A first type of attenuator element according to the invention is shown in FIG. 1. The element has a reference path shown by arrow M and an attenuation path shown by arrow N. An input signal Si is delivered to an input terminal Ie. The input signal then travels along the reference path M or the attenuation path N. depending upon control signals being applied to the attenuator. If the input signal is following the reference path M, an output signal So appearing at an output terminal Oe will be unattenuated relative to when the input signal is following the attenuation path N.
The reference path M has two cascaded (series-connected) transistors T1 and T2, e.g. field effect transistors (FETs). with the source of one transistor connected to the drain of the other. For example, if the source of the FET T1 is connected to the input terminal Ie, then its drain is connected to the source of the FET T2 (at point 2) and the drain of the FET T2 is connected to the output terminal Oe. At the connection point 2, a shunt path to ground is formed through another FET T3 and a resistor R1 so as to form a T-network with the transistors T1 and T2 . Either the source or drain of the shunt FET T3 can be connected to the point 2. The gates of the transistors T1, T2 and T3 are all connected through a resistor R2 to a control signal C. The control signal C is issued by a microprocessor (not shown in the drawings for purposes of clarity) or another device which is capable of issuing the control signal. Appropriate control devices are well-known to those of ordinary skill in the art.
The attenuation path N has substantially the same arrangement of elements as the reference path. There are two cascaded transistors (e.g. FETs) T4 and T5. and a shunt path to ground connected at a point 4 between the FETs T4 and T5. The shunt path includes another transistor (FET) T6 and a resistor R3. The gates of the transistors T4, T5 and T6 are all connected by means of a resistor R4 to a control signal C.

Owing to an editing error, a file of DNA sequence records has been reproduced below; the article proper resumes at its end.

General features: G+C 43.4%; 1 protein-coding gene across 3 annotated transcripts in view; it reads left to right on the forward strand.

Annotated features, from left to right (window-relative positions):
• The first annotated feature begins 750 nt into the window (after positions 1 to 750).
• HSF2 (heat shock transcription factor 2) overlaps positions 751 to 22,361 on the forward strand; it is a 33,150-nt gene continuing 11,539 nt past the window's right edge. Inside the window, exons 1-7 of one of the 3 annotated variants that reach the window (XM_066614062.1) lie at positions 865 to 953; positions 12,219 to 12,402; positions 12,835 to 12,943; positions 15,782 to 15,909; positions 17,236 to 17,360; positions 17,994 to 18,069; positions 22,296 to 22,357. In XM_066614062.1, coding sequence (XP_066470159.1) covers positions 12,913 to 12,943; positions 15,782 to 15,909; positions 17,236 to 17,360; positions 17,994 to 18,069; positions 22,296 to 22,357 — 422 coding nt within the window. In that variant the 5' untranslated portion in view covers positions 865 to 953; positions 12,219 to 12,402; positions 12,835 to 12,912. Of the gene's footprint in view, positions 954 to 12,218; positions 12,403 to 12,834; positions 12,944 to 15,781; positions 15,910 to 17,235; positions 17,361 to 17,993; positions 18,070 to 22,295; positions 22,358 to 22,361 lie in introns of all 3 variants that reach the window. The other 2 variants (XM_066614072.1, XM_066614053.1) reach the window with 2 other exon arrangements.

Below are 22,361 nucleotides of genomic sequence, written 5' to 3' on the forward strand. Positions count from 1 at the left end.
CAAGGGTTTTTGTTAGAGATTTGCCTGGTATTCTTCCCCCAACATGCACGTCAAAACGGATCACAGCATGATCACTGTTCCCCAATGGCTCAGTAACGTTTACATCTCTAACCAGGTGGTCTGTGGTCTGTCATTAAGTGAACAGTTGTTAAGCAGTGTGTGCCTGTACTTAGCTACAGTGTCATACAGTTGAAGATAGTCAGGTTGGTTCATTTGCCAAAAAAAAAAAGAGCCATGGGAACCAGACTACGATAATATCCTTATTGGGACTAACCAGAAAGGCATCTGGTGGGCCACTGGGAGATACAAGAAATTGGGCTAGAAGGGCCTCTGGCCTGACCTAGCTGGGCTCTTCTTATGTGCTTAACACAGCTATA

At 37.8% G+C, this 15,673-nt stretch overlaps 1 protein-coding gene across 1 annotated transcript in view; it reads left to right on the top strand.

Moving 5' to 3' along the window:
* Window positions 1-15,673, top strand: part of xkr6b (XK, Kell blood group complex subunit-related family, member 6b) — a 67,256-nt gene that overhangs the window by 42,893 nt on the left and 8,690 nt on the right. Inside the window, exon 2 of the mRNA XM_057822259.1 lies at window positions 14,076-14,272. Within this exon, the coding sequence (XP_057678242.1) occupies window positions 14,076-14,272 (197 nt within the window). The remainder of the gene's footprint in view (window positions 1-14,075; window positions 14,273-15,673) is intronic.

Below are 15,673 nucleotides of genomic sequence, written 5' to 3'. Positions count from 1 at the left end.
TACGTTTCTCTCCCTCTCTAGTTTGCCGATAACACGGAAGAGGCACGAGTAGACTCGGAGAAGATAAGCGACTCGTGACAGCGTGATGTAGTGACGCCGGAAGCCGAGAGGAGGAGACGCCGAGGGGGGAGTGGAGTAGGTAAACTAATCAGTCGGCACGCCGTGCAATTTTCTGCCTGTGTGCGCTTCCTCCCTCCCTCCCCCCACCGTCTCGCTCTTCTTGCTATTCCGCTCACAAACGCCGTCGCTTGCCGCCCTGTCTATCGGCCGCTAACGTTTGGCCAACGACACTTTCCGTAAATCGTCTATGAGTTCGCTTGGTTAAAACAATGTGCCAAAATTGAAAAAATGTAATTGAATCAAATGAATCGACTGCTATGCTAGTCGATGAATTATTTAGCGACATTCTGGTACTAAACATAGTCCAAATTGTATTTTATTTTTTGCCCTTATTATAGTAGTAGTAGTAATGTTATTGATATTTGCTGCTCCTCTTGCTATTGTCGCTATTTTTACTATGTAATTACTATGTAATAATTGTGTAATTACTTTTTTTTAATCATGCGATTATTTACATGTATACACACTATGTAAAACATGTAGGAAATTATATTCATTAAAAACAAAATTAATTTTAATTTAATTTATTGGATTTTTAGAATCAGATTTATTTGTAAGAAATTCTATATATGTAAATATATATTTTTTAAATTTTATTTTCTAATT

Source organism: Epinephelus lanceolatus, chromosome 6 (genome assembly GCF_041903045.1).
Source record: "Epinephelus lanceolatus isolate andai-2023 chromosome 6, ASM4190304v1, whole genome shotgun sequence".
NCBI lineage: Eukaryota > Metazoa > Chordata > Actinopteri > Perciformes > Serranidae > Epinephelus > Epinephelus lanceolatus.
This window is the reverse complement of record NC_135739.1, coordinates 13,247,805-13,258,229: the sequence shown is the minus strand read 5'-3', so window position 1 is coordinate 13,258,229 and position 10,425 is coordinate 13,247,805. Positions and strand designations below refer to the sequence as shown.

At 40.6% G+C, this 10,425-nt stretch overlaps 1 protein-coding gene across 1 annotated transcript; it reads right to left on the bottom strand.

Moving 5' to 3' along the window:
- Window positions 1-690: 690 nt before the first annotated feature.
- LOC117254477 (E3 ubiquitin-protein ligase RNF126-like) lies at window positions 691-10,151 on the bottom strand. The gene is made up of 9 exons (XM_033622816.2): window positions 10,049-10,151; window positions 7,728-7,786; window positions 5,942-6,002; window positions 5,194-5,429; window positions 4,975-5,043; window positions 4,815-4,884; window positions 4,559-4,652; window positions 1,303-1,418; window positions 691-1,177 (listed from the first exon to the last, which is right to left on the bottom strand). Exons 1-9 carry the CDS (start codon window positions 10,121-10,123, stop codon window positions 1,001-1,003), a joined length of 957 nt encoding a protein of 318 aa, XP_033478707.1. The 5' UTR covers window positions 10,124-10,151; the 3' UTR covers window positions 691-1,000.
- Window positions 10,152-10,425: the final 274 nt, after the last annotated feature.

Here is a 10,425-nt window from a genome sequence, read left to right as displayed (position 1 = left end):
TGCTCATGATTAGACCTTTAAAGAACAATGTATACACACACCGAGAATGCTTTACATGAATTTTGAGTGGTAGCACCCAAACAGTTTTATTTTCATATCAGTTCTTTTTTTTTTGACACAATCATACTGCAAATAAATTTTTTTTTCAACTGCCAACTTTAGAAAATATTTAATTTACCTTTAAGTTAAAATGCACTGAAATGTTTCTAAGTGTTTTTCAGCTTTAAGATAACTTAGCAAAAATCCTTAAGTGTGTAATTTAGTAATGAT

In accordance with a feature of the invention channel width of the transistors is used as a design parameter for achieving a desired attenuation and characteristic impedance. For example, the transistors T1 and T2 in the reference path each have a channel width which is set relatively large to minimize any amplitude loss while the transistors T4 and T5 in the attenuation path each have a channel width which is set relatively small to provide a predetermined amplitude loss relative to that of reference path. HoweVer, due to the different channel widths, the capacitance of the transistors T1 and T2 will differ from that of the transistors T4 and T5. Accordingly there will be a relative phase difference in the attenuated output signal as compared with the unattenuated output signal. To equalize the phase of the reference and attenuation paths, inductors (e.g. transmission lines) L1 and L2 can be inserted between the transistors T4 and T5, with the connection point 4 between the inductors, as shown in FIG. 1. It should be noted that while the transmission lines L1 and L2 are shown in FIG. 1 between the transistors T3 and T4 and connected at the point 4, the transmission lines could be positioned elsewhere. For example, the transistor T4 could have its drain connected to the source of the transistor T5. and the transmission line L1 could be connected to the source of the transistor T4. The transmission line L4 would then be connected to the drain of the transistor T5.
All of the FETs T1, T2, T3, T4, T5 and T6 are operated in the passive mode and are normally fully conductive, but shut off when a pinch-off voltage is applied to their gates. The control inputs C and C are thus chosen to be complementary in that when one corresponds to zero volts, the other corresponds to the pinch-off voltage, and vice versa. Thus, only one digital bit is necessary to determine the value of the control input C and its complement C. For example, when C is zero volts, C corresponds to the pinch-off voltage, the transistors T1, T2 and T3 are fully conductive and the transistors T4, T5 and T6 are off. Thus, the input signal Si will follow the reference path and be minimally attenuated. When C corresponds to the pinch-off voltage, C is zero volts the transistors T1, T2 and T3 are off, and the transistors T4, T5 and T6 are fully conductive. Thus, the input signal Si will follow the attenuation path.